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October 30, 2018

Misconfigured Clouds Spewing Sensitive Data, Warns McAfee

Five percent of AWS set to "world read" "Want to modify our S3 records? Have at it. Want to inject malicious code? Even better"

By jonathan chadwick

An increase in organisations’ use of cloud services to store sensitive information and a greater reliance on collaboration services for more effective working are posing a security risk, says a McAfee cloud report.

The cybersecurity company said it identifies 2,269 misconfiguration incidents per month, in which information is unwittingly made freely available.

The security firm analysed millions of events of anonymous customers for its Cloud Adoption and Risk Report. It found that 21 percent of all files in the cloud contain sensitive data, up 17 percent over the past two years.

McAfee said the risk of exposure increases with the need for improved fluidity between devices at work: “Collaboration means sharing, and that sharing can lead to the loss of our sensitive data.”

Sharing sensitive data with an open, publicly accessible link has increased by 23 percent over the past two years, McAfee said.

14 percent of cloud files containing data are shared to personal email addresses, and 12 percent to anyone with a link – two “red flags”.Mcafee cloud report

“Anyone using a corporate cloud account and sending data to a personal email address is invariably removing that data from any oversight by the information security team.

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“Even worse however is data shared to anyone with an open link, potentially leading to uncontrollable sprawl of data to completely unknown individuals and organisations.

An average organisation generates more than 3.2 billion unique transactions in cloud services each month, such as user login, the uploading of files, or document editing.

Organisations also experience 12.2 incidents each month where an unauthorised third-party has used stolen account credentials to access corporate data stored in the cloud.

Enterprise vs Consumer Cloud at Work

McAfee revealed that an average company’s cloud use is made up 70 percent enterprise services and 30 percent consumer services – and the majority of consumer cloud use at work comes in the form of social media.McAfee cloud report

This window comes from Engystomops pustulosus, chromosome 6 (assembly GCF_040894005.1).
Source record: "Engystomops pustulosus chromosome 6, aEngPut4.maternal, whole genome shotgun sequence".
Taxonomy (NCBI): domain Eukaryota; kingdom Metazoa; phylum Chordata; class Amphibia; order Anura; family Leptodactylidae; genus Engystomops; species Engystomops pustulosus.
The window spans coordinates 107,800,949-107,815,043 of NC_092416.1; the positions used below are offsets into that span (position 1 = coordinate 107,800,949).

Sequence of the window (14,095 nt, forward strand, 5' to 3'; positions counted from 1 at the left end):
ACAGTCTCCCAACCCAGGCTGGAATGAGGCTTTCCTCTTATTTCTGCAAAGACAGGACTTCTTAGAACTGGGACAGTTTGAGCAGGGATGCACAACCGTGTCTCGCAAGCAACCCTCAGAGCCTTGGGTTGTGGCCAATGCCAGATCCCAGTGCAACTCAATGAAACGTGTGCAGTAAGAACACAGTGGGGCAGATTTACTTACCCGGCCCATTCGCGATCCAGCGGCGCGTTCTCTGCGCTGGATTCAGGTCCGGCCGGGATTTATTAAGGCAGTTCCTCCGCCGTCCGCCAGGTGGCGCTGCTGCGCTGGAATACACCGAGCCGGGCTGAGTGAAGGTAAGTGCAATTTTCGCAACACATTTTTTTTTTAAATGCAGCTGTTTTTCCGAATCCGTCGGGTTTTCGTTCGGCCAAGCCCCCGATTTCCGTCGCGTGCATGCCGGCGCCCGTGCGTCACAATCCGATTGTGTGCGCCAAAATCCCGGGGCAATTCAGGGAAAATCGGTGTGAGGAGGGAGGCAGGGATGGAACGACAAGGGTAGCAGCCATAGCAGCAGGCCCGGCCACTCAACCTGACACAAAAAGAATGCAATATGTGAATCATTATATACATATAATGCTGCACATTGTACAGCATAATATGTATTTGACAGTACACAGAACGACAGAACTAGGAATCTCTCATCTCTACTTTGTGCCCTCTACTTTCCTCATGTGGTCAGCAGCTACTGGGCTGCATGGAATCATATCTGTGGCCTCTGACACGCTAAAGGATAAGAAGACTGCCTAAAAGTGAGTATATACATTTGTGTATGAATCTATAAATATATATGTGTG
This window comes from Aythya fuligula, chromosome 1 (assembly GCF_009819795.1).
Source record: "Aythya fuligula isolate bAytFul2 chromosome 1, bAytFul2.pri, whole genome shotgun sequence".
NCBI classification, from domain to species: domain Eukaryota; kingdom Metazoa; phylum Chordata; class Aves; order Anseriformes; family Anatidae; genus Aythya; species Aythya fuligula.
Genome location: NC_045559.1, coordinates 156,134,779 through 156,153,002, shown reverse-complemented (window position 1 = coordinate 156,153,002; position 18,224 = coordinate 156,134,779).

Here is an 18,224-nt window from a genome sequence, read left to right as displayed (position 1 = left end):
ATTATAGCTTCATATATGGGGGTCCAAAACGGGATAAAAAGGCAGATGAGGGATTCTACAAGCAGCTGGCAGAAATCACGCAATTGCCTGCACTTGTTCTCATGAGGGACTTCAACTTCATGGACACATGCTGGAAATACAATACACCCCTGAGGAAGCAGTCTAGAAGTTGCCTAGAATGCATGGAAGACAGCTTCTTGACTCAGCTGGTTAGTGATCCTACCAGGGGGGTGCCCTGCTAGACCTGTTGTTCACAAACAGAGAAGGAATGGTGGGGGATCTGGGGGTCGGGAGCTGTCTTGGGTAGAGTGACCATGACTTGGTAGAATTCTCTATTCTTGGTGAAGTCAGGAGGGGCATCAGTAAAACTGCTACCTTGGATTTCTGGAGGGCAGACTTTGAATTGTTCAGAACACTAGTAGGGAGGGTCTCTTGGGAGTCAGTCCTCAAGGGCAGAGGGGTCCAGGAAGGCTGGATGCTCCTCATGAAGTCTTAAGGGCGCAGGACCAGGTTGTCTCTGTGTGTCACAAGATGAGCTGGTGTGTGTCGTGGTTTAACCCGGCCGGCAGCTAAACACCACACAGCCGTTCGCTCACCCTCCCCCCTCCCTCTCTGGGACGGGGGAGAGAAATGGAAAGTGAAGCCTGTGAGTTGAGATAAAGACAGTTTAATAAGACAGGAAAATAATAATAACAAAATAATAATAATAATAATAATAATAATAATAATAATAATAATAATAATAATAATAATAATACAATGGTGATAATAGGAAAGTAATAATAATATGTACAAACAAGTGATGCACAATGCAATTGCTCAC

Office 365 is the top enterprise cloud service by user count, followed by Salesforce and Cisco WebEx.

365’s increased popularity has resulted in a larger increase in sensitive data flowing through cloud-based email – one of the easiest vectors for data loss.

In consumer, the top 10 consumer cloud services were Facebook, YouTube, Gmail, Twitter, LinkedIn, Apple iCloud, Google Drive, Dropbox, Skype, and WhatsApp.

Facebook is still the most commonly used social media app at work, followed by Twitter and LinkedIn.

5% of AWS Storage set to “World Read”

The McAfee cloud report also said enterprises using IaaS/PaaS have 14 misconfigured services running at any given time — resulting in an average of 2,269 misconfiguration incidents per month.

The report estimates that around 5.5 per cent of all AWS S3 storage instances are set to “world read”.

This means that anyone with the address of the S3 would be able to access the bucket’s contents.Mcafee cloud report

“On average, we see that enterprise organisations have at least 1 AWS 3S bucket set with ‘open write’ permissions, giving anyone in the world access to inject their own data into our environments.

“Want to modify our S3 records? Have at it. Want to inject malicious code? Even better. This one is an open book (literally), and needs to be checked and shut down both for the S3 buckets we own and the ones from third and fourth parties,” McAfee added.

Data use and Deletion

Over the 25,000 cloud services in use, only 8 percent meet McAfee’s data security and privacy requirements.

Only 37.3 percent of providers specify that customer data is owned by the customer — the rest either claim ownership over all data uploaded, or don’t specify.

13.3 percent of providers delete data immediately on account termination. The rest keep data up to one year.

Read more: Cloud security fears leave IT decision makers asking, ‘Who has access to my data, and why?’

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